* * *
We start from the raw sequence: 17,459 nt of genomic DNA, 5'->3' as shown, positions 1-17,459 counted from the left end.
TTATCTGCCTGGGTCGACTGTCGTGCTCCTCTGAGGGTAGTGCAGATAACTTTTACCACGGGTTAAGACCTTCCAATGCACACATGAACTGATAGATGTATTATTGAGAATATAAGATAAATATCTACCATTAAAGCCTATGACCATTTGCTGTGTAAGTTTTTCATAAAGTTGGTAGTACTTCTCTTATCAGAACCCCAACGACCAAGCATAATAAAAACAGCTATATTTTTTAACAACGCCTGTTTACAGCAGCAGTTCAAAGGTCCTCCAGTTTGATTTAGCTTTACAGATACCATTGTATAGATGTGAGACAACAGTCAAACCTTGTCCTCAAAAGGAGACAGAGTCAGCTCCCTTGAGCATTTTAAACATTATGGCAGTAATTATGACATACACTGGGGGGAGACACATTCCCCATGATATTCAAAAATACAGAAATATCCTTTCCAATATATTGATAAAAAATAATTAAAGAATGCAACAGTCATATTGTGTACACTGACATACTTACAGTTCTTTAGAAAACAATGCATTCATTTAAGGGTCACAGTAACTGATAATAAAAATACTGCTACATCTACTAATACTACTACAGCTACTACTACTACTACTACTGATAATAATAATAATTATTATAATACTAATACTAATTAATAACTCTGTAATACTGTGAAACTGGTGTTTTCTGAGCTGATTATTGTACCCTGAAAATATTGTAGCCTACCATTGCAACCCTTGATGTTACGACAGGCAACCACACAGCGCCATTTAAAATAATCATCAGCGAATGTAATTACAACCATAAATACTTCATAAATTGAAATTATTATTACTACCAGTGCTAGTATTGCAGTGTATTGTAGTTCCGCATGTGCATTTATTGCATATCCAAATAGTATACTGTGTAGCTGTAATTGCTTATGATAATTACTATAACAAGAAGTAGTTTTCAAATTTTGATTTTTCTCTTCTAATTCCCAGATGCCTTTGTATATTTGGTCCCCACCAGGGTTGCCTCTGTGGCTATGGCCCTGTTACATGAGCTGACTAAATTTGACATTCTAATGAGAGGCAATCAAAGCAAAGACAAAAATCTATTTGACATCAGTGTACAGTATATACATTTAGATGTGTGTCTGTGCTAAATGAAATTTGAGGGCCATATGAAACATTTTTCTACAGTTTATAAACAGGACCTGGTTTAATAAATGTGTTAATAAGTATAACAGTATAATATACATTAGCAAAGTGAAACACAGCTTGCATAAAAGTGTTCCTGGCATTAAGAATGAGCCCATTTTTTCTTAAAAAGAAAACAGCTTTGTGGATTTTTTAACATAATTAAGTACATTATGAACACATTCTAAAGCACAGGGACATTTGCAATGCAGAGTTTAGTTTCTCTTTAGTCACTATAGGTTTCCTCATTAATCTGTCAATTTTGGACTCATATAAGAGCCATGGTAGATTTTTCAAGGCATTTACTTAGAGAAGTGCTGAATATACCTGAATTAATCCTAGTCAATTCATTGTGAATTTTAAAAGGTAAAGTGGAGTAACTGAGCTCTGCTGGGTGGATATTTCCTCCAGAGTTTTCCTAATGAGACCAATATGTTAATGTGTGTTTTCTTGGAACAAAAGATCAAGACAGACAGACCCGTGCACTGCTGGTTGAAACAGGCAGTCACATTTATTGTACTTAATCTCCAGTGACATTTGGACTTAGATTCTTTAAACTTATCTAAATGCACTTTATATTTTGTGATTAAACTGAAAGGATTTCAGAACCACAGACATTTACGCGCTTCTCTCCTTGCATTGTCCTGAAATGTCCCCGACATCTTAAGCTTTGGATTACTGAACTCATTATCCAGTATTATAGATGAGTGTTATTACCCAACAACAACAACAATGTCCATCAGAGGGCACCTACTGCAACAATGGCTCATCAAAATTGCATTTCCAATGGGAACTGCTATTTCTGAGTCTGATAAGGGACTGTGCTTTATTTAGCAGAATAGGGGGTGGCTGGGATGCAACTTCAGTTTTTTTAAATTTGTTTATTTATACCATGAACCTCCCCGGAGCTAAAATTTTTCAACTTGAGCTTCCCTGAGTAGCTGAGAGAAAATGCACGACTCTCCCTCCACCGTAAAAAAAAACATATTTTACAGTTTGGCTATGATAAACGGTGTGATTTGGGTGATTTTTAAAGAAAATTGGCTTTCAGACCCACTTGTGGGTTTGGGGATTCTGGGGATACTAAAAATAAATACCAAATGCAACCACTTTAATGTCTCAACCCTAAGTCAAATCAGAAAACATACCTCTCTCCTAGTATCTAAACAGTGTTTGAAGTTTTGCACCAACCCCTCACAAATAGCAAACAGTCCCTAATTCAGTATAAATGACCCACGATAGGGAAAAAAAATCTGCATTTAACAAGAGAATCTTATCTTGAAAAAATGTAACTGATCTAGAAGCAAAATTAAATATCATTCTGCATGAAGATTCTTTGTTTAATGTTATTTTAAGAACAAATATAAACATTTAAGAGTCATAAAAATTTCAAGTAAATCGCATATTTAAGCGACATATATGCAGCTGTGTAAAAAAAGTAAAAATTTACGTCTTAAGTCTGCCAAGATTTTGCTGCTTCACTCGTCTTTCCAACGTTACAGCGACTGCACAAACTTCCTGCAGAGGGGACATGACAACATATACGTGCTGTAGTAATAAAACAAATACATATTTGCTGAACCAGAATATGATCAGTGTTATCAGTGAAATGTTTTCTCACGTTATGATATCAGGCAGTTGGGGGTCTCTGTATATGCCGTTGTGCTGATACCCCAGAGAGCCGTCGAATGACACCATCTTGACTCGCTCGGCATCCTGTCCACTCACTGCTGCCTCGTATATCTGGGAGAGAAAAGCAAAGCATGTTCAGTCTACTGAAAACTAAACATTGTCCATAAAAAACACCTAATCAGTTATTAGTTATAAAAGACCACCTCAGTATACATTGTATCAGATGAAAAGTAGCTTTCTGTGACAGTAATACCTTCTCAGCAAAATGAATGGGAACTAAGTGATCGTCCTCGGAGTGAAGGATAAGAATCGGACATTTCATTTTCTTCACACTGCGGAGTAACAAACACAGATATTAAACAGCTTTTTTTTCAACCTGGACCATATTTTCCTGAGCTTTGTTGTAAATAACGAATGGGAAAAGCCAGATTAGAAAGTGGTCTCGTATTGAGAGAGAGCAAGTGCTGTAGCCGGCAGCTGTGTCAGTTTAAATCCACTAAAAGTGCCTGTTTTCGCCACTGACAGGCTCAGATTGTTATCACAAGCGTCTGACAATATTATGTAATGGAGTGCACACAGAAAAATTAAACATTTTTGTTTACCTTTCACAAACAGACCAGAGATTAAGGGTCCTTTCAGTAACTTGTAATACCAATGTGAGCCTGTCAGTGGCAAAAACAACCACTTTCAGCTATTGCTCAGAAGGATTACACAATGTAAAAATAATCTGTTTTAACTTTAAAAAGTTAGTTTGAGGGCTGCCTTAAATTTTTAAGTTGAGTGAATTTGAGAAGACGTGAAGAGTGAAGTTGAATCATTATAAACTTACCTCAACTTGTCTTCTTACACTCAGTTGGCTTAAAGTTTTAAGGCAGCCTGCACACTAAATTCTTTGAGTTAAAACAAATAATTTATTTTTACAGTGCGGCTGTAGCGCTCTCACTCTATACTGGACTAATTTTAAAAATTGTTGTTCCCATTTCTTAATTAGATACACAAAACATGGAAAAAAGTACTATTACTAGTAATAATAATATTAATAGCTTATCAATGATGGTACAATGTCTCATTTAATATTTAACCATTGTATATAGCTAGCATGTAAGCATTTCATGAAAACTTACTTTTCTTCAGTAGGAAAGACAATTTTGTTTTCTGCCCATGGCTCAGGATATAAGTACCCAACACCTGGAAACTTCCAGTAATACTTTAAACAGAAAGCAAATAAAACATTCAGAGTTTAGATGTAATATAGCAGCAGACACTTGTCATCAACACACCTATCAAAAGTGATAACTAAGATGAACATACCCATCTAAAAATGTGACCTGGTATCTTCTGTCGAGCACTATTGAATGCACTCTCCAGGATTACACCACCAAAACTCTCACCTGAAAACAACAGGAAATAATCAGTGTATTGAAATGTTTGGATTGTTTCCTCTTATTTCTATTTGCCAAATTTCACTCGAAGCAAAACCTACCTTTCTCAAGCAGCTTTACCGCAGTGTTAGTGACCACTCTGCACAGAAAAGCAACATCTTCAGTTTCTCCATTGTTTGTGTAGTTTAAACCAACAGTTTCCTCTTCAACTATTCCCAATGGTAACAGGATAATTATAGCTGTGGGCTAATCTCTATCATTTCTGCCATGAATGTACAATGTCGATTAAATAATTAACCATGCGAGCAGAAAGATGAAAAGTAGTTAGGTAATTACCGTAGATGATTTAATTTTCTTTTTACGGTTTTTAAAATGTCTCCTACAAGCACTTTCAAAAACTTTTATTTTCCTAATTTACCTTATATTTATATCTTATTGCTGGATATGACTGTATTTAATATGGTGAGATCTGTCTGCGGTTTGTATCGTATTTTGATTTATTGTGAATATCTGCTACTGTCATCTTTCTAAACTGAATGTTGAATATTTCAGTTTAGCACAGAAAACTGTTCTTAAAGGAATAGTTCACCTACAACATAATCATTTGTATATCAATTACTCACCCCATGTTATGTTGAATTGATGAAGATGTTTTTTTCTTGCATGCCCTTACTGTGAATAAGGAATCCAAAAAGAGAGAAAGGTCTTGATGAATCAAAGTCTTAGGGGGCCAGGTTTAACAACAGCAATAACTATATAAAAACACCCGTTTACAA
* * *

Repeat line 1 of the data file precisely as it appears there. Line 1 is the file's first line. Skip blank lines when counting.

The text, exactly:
We start from the raw sequence: 17,459 nt of genomic DNA, 5'->3' as shown, positions 1-17,459 counted from the left end.